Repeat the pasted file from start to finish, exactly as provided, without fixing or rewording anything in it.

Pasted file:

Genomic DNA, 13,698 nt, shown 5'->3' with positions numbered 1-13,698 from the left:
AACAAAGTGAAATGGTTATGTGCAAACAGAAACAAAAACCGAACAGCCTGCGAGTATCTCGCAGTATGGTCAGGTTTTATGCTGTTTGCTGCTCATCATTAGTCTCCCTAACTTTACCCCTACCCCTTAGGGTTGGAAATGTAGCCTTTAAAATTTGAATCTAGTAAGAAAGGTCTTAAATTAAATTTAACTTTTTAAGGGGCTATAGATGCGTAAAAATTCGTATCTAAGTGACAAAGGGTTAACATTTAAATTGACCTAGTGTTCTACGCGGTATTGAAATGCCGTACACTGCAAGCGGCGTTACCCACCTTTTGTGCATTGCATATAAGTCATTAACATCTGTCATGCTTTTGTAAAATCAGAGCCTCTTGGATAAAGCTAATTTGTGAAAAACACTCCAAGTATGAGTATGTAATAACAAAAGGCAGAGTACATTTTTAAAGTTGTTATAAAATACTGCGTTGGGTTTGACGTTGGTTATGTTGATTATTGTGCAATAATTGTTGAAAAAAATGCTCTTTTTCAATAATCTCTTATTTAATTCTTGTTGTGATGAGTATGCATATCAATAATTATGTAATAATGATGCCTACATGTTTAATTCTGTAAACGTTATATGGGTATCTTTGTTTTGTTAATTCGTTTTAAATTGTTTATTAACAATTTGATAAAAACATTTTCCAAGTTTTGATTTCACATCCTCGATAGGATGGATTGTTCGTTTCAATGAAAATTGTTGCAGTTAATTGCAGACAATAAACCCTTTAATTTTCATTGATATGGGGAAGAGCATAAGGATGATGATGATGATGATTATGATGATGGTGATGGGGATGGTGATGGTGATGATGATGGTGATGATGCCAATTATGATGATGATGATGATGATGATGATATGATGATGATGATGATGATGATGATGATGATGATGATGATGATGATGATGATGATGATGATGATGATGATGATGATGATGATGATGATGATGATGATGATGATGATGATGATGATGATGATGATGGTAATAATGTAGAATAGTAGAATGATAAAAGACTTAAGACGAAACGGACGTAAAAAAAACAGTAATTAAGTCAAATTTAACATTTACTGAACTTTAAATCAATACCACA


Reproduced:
Genomic DNA, 13,698 nt, shown 5'->3' with positions numbered 1-13,698 from the left:
AACAAAGTGAAATGGTTATGTGCAAACAGAAACAAAAACCGAACAGCCTGCGAGTATCTCGCAGTATGGTCAGGTTTTATGCTGTTTGCTGCTCATCATTAGTCTCCCTAACTTTACCCCTACCCCTTAGGGTTGGAAATGTAGCCTTTAAAATTTGAATCTAGTAAGAAAGGTCTTAAATTAAATTTAACTTTTTAAGGGGCTATAGATGCGTAAAAATTCGTATCTAAGTGACAAAGGGTTAACATTTAAATTGACCTAGTGTTCTACGCGGTATTGAAATGCCGTACACTGCAAGCGGCGTTACCCACCTTTTGTGCATTGCATATAAGTCATTAACATCTGTCATGCTTTTGTAAAATCAGAGCCTCTTGGATAAAGCTAATTTGTGAAAAACACTCCAAGTATGAGTATGTAATAACAAAAGGCAGAGTACATTTTTAAAGTTGTTATAAAATACTGCGTTGGGTTTGACGTTGGTTATGTTGATTATTGTGCAATAATTGTTGAAAAAAATGCTCTTTTTCAATAATCTCTTATTTAATTCTTGTTGTGATGAGTATGCATATCAATAATTATGTAATAATGATGCCTACATGTTTAATTCTGTAAACGTTATATGGGTATCTTTGTTTTGTTAATTCGTTTTAAATTGTTTATTAACAATTTGATAAAAACATTTTCCAAGTTTTGATTTCACATCCTCGATAGGATGGATTGTTCGTTTCAATGAAAATTGTTGCAGTTAATTGCAGACAATAAACCCTTTAATTTTCATTGATATGGGGAAGAGCATAAGGATGATGATGATGATGATTATGATGATGGTGATGGGGATGGTGATGGTGATGATGATGGTGATGATGCCAATTATGATGATGATGATGATGATGATGATATGATGATGATGATGATGATGATGATGATGATGATGATGATGATGATGATGATGATGATGATGATGATGATGATGATGATGATGATGATGATGATGATGATGATGATGATGATGATGATGATGATGGTAATAATGTAGAATAGTAGAATGATAAAAGACTTAAGACGAAACGGACGTAAAAAAAACAGTAATTAAGTCAAATTTAACATTTACTGAACTTTAAATCAATACCACA